Patients with SCID should be treated aggressively with antibiotics for any infection, and intravenous immunoglobulin should be given to replace the antibiotics the children cannot make, but these treatments cannot cure the disorder.
As an example of gene therapy for SCID children with ADA deficiency, the child receives periodic infusions of his or her own T cells corrected with a gene for ADA that has been implanted in an activated virus.
Genetic counseling is recommended for parents of a child with SCID who are considering having more children and for potential parents who have a family history of the disease and believe they may be carriers.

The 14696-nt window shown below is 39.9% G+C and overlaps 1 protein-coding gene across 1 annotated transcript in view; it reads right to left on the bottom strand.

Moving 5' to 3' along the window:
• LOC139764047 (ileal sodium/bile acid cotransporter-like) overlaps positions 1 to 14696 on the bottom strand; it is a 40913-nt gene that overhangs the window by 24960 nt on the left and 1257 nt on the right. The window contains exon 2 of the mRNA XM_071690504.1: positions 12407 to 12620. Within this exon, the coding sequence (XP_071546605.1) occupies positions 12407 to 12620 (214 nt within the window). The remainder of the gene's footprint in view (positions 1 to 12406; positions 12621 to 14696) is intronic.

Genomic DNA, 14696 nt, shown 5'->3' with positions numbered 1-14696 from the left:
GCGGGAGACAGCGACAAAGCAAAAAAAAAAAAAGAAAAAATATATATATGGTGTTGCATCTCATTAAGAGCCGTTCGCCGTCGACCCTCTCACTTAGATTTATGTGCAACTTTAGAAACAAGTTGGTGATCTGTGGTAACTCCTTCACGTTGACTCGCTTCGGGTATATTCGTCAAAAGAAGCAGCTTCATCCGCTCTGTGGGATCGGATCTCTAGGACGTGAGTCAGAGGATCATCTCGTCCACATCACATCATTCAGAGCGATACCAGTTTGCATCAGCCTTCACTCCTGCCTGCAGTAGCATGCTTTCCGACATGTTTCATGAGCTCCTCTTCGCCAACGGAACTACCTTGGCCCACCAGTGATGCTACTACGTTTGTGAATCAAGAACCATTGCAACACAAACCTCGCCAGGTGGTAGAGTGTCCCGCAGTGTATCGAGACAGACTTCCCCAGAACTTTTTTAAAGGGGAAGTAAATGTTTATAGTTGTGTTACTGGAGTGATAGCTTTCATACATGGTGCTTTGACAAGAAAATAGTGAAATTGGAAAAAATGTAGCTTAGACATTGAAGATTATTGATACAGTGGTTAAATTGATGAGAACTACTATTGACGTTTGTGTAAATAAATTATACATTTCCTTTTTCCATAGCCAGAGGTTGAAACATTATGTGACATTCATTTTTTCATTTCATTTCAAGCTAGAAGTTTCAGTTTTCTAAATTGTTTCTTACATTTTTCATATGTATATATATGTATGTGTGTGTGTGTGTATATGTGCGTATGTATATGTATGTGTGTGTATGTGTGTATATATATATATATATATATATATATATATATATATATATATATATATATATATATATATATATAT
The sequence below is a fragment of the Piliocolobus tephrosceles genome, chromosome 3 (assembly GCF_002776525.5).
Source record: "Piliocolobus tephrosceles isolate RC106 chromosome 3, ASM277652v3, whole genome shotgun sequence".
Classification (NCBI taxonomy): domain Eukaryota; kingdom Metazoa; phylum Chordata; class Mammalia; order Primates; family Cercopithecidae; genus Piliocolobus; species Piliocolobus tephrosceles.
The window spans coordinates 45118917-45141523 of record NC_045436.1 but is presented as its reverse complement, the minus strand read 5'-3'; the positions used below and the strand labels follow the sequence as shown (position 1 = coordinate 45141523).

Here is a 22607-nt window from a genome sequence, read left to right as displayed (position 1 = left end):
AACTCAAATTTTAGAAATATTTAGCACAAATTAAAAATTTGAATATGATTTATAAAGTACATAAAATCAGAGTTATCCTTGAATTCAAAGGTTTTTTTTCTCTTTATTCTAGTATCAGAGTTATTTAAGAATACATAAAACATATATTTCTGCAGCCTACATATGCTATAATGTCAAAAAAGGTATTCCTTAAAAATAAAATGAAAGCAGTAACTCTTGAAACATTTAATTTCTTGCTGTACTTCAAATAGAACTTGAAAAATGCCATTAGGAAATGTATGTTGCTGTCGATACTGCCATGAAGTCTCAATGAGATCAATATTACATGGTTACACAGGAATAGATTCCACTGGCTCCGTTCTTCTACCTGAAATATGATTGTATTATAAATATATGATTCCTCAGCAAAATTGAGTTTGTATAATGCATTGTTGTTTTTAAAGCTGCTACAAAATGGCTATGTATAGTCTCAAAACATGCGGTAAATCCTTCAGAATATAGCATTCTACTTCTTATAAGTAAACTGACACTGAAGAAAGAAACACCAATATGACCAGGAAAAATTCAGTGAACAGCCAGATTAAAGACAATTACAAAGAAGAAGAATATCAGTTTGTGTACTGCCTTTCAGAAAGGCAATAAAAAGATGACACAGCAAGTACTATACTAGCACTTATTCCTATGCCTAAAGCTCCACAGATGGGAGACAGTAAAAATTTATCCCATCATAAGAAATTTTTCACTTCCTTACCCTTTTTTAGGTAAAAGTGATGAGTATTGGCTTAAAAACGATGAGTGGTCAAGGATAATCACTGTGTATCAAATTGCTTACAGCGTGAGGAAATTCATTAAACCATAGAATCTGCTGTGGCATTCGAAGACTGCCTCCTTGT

Research is continuing into in utero treatment options, and some in utero treatments have been successfully carried out, so fetal screening may be helpful if there is a possibility that the child has SCID.
As early as three months of age, however, the SCID child begins to suffer from mouth infections (thrush), chronic diarrhea, otitis media, and pulmonary infections, including pneumocystis pneumonia.